When the Spirit of truth comes, he will guide you into all the truth – John 16:13

The Feast of Pentecost reminds us of God’s continued presence in the Church and the world. The gift of the Holy Spirit reaffirms our covenant relationship with God who has promised to be with us always to the end of the world. The Holy Spirit is God himself dwelling in our midst and guiding us on our earthly pilgrimage as we seek to follow Jesus Christ who is the way to God.

The primary work of the Holy Spirit is to guide us into all truth. Truth in this instance means knowledge of God. The Spirit comes to teach us about God and to help us gain a right understanding of God and His will for us. As we live in the Spirit we try at all times to discern God’s will for us and to be faithful to it. To be in the Spirit is not to engage in frenzy and strange behaviour but to allow our lives to be so influenced by God’s truth that we always display in our lives what St. Paul calls the fruit of the Spirit: love, joy, peace, patience, kindness, goodness, faithfulness,  gentleness, self-control.

The Spirit’s work of guidance is captured in one of the collects for Pentecost: “O God, who on this day taught the hearts of your faithful people by sending to them the light of your Holy Spirit: Grant us by the same Spirit to have a right judgment in all things, and evermore to rejoice in his holy comfort.” The Collect makes the point that we can only do what is right when we allow the Holy Spirit to be the agent in our lives that guides us. Without the guidance of the Holy Spirit all our efforts will fail and come to nothing.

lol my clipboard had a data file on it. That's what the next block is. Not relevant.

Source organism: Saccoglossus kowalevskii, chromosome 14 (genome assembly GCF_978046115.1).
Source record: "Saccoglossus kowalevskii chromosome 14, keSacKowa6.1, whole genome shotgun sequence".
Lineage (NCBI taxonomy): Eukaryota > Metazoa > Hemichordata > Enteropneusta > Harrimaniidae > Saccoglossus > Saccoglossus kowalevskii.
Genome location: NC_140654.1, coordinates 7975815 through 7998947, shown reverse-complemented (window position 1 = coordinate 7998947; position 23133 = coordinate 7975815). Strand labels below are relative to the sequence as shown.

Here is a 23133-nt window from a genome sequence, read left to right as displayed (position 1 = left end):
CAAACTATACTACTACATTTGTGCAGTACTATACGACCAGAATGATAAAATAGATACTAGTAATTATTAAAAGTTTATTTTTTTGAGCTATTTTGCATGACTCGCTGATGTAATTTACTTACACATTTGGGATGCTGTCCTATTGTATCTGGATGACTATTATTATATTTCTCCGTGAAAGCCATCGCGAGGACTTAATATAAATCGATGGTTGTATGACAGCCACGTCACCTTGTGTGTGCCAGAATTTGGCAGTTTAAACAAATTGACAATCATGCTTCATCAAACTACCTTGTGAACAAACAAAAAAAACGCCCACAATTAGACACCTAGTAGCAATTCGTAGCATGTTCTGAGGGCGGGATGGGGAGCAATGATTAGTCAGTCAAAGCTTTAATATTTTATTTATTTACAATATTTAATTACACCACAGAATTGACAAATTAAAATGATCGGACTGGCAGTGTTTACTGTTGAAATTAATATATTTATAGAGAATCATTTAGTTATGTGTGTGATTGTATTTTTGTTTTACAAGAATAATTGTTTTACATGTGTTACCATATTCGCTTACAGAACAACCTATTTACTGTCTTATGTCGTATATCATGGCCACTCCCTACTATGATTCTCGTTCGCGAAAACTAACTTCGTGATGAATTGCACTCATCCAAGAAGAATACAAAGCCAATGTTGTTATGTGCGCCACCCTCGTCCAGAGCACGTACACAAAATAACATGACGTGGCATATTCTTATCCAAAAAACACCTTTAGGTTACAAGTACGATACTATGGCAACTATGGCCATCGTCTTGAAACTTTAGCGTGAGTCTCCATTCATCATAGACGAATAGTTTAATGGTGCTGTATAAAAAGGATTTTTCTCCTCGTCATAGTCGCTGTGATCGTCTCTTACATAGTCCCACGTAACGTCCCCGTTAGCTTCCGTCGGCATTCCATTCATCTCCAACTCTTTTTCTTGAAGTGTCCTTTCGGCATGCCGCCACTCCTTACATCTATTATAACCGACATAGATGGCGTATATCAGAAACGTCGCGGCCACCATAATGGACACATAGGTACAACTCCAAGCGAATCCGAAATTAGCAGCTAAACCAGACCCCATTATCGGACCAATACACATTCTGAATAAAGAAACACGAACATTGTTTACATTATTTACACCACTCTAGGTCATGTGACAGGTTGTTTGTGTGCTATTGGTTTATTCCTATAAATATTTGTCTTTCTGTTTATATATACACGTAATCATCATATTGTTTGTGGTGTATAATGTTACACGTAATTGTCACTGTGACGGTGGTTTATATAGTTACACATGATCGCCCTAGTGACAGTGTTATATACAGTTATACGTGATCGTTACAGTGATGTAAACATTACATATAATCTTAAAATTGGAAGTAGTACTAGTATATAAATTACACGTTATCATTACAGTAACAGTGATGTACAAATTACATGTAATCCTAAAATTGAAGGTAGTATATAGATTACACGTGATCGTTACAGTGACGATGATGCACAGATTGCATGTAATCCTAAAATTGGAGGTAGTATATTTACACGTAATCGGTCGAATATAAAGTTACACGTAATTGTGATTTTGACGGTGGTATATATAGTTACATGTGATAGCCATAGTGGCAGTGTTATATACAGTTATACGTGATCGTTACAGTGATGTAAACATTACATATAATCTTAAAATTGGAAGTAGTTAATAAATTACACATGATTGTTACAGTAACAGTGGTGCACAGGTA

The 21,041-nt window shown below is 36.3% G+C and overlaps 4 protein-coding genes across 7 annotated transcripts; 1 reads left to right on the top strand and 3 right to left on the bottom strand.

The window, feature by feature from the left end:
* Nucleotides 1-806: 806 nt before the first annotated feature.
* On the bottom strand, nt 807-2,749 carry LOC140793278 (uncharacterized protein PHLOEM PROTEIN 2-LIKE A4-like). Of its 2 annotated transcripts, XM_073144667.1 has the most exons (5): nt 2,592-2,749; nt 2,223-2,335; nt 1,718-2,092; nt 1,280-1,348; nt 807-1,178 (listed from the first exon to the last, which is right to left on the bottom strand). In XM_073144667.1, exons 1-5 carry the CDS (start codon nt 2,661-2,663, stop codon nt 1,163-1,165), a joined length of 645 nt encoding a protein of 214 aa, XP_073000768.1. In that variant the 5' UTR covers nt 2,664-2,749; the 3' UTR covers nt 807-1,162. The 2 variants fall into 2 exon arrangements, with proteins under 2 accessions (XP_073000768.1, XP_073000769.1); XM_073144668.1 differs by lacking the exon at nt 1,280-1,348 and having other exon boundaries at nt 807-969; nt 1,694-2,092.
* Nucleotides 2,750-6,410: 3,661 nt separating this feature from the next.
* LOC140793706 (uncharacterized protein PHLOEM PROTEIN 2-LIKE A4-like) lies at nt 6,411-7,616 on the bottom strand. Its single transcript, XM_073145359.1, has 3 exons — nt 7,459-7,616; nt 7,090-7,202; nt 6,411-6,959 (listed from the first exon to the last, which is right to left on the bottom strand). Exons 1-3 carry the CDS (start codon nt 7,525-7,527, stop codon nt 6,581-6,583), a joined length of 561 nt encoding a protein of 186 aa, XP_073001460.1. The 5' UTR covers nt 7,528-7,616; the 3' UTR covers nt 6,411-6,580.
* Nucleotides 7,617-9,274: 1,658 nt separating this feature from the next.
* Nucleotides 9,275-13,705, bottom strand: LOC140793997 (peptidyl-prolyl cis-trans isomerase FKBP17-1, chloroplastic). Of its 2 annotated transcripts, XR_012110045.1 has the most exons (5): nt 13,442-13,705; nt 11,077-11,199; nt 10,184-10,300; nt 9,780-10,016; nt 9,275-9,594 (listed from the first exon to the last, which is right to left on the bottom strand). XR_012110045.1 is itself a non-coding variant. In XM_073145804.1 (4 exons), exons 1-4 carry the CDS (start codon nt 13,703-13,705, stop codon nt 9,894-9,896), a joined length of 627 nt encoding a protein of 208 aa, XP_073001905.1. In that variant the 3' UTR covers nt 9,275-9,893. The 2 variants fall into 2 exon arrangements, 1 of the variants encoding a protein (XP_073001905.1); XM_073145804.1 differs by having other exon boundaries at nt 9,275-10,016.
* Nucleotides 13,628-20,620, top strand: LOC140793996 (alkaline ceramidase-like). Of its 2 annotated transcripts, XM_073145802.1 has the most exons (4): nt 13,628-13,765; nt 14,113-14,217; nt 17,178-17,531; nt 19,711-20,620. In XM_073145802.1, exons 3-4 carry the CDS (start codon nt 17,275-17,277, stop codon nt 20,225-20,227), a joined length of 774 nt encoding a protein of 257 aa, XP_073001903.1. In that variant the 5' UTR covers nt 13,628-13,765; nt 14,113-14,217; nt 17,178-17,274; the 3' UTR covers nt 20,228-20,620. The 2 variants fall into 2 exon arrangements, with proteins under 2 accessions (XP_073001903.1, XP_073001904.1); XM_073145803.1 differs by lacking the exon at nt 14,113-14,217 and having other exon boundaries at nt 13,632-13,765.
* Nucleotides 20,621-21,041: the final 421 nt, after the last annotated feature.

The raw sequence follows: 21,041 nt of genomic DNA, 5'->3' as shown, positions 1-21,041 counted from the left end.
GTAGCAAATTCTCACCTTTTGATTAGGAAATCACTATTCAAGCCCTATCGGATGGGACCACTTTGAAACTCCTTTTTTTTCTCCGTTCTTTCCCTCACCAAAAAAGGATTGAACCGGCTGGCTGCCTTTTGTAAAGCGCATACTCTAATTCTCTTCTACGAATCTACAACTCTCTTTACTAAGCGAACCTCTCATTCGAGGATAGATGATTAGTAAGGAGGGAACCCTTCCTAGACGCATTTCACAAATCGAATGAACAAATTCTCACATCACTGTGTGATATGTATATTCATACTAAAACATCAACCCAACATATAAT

The Holy Spirit work of guidance is meant to help us live disciplined lives. Discipline as I use it in this context does not mean punishment; it means responsibility. It refers to our behaviour in accordance with rules of conduct which make for good living as Christians and members of our society. Discipline is how we live and respond to God’s gracious love. Within our society it relates to our relationships: how we live with each other, how we treat each other, our respect for law, order and people’s property and our faithfulness to values and traditions.

Our God is a God of order and peace and it is will that we live disciplined lives which will result in peaceful communities. Our Barbadian society is presently characterised by disorder and it speaks to an absence of discipline. The major problem facing our nation is that of indiscipline in all sectors of the community. Because of this problem we do not act responsibly and this is seen the lawlessness, uncouth behaviour, indecency, violence and negative behaviours that are found in all classes of our society. The problems we are experiencing in our schools, homes, families, churches, work places, on our roads and the like, have their genesis in indiscipline. I would like to suggest that the Feast of Pentecost be seen as a challenge to us to work for the restoration of good order in our Barbadian society. We must bring back discipline to our land or it will further deteriorate and we might find ourselves living in a jungle environment.